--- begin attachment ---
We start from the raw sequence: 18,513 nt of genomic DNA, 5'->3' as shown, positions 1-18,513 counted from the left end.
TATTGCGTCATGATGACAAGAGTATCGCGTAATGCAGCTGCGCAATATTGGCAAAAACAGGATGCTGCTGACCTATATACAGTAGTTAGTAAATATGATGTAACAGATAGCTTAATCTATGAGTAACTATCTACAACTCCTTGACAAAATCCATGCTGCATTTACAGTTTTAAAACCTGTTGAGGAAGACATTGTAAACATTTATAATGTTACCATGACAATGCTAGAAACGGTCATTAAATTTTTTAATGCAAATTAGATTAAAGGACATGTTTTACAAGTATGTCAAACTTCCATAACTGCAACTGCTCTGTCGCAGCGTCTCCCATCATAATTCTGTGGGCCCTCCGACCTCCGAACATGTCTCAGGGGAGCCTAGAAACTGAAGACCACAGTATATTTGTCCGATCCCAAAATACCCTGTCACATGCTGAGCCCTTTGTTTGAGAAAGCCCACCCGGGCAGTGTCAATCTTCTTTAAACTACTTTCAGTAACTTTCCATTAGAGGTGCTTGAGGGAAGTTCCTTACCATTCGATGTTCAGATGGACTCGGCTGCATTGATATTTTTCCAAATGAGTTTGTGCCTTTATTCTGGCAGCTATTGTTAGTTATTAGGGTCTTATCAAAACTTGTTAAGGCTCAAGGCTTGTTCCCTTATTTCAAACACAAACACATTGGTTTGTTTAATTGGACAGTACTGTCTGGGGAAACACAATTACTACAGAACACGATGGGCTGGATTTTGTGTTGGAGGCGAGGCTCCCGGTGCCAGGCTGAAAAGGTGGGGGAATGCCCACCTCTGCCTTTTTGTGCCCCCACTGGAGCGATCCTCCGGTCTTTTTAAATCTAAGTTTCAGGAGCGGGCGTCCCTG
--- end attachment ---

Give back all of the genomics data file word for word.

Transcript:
We start from the raw sequence: 18,513 nt of genomic DNA, 5'->3' as shown, positions 1-18,513 counted from the left end.
TATTGCGTCATGATGACAAGAGTATCGCGTAATGCAGCTGCGCAATATTGGCAAAAACAGGATGCTGCTGACCTATATACAGTAGTTAGTAAATATGATGTAACAGATAGCTTAATCTATGAGTAACTATCTACAACTCCTTGACAAAATCCATGCTGCATTTACAGTTTTAAAACCTGTTGAGGAAGACATTGTAAACATTTATAATGTTACCATGACAATGCTAGAAACGGTCATTAAATTTTTTAATGCAAATTAGATTAAAGGACATGTTTTACAAGTATGTCAAACTTCCATAACTGCAACTGCTCTGTCGCAGCGTCTCCCATCATAATTCTGTGGGCCCTCCGACCTCCGAACATGTCTCAGGGGAGCCTAGAAACTGAAGACCACAGTATATTTGTCCGATCCCAAAATACCCTGTCACATGCTGAGCCCTTTGTTTGAGAAAGCCCACCCGGGCAGTGTCAATCTTCTTTAAACTACTTTCAGTAACTTTCCATTAGAGGTGCTTGAGGGAAGTTCCTTACCATTCGATGTTCAGATGGACTCGGCTGCATTGATATTTTTCCAAATGAGTTTGTGCCTTTATTCTGGCAGCTATTGTTAGTTATTAGGGTCTTATCAAAACTTGTTAAGGCTCAAGGCTTGTTCCCTTATTTCAAACACAAACACATTGGTTTGTTTAATTGGACAGTACTGTCTGGGGAAACACAATTACTACAGAACACGATGGGCTGGATTTTGTGTTGGAGGCGAGGCTCCCGGTGCCAGGCTGAAAAGGTGGGGGAATGCCCACCTCTGCCTTTTTGTGCCCCCACTGGAGCGATCCTCCGGTCTTTTTAAATCTAAGTTTCAGGAGCGGGCGTCCCTG